♦2016 is an anniversary for Tripwire. It marks the 24th anniversary of the magazine, which began back in February 1992. So for the rest of February, we shall be representing some of our classic moments over the past 23 years. Tripwire has had an association with Frank Quitely since 1995 and so today’s Flashback February is the second part of an interview we did with Quitely which ran in Tripwire Volume 1 #9 back in May 1995…
JM: Would you say that British comics are still as influential as they used to be? For example, 2000AD used to be the breeding ground for a lot of top names and it doesn’t seem to be the case anymore. Do you think that Judge Dredd Megazine is a better publication than AD, more willing to take chances than 2000 AD?
FQ: I don’t know. I haven’t been this side of comics long enough to know. I wouldn’t want to compare the ‘Meg and AD because the Megazine gets sent to me every fortnight and I only occasionally pick up AD, so I would have a pretty unbalanced view. The Meg sometimes gets criticised for the fluctuating quality of its contents, but that’s only to be expected because David Bishop’s prepared to stick his neck out and give newcomers a chance. A lot of the writers and artists he takes on have got potential but haven’t had a chance to cut their teeth, so to speak. And he puts them in there alongside the big names and he should be applauded for that. He’s given me and countless others the chance to break into the mainstream. He’s won the Best Ongoing Publication Award at UKCAC for the last 3 years and deservedly so.
JM: A magazine like Judge Dredd Megazine seems to be more violent than the American comics. It was criticised about a year ago for being excessively violent. Do you have anything to say about that?
FQ: The Megazine ran an ongoing violence debate in the Dreddlines letters pages for months and a fairly wide cross-section of opinion was represented, but what seemed to come across was that no-one really worries that anyone is going to be warped by a comic.
JM: How much of a difference is there between working for US companies and UK ones?
FQ: Erm, it’s a totally different set-up in some respects. I like working for both.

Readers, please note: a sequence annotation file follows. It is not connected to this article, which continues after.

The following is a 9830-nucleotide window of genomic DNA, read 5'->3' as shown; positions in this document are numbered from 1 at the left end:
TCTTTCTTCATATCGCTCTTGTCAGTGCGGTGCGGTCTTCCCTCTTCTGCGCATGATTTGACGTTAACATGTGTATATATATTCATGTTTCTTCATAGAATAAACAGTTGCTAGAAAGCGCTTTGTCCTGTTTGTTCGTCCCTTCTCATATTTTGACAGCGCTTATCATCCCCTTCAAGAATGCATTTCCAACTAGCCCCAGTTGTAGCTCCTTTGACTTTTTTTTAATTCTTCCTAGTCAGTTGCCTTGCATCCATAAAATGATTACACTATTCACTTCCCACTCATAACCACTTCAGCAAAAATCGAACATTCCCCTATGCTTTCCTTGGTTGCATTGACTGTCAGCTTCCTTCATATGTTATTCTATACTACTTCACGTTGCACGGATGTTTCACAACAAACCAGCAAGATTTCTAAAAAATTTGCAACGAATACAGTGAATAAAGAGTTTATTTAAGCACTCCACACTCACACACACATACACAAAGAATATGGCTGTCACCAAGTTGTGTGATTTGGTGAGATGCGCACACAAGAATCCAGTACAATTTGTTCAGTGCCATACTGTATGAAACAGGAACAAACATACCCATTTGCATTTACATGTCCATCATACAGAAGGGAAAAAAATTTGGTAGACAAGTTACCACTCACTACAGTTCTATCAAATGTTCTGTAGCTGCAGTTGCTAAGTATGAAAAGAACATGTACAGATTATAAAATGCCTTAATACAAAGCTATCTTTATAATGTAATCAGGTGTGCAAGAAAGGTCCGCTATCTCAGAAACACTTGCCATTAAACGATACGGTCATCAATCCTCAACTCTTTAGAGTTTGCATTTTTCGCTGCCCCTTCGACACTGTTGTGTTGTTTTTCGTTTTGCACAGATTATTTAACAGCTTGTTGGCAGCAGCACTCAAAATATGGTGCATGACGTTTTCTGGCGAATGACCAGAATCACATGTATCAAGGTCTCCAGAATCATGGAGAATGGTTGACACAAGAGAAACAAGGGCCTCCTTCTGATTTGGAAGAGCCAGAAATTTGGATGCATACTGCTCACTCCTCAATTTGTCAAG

JM: What do you think it is about England and Scotland that produces so many comic creators?
FQ: I don’t know. There are quite a few of us from around Glasgow and Edinburgh, so it seems like there might be an unusually high number of creators from a small area. But look at the number of comic writers and artists from some of our neighbouring European countries. Maybe it’s just that loads of people like writing or drawing and as finding a medium to tell a story goes, comics are easy to put together, cheap to produce and potentially stunning. I don’t know, maybe there’s a comics gene?
JM: You recently started work on the Doom Patrol spin-off, Flex Mentallo, with Grant Morrison. Have you made a conscious effort to draw in a different style when compared with your Missionary Man and Shimura stuff?
FQ: But it does look different. The drawing style hasn’t really changed. I’ve just improved slightly since Missionary Man and I put more thought into the storytelling.
JM: Would you rather work in black and white or colour and why?
FQ: I love working in both. They both have their own rewards.
JM: If someone came up to you who had never seen any of your work and they asked to see something and you could show them the thing that you have drawn which are the most pleased with, what would it be and why?
FQ: I’d show them my pencils for Lobo and Flex Mentallo because that’s the two things I’m working on and I would usually tend to show people my most recent stuff.
Part Three here tomorrow
in case you missed it, here is the first part of the interview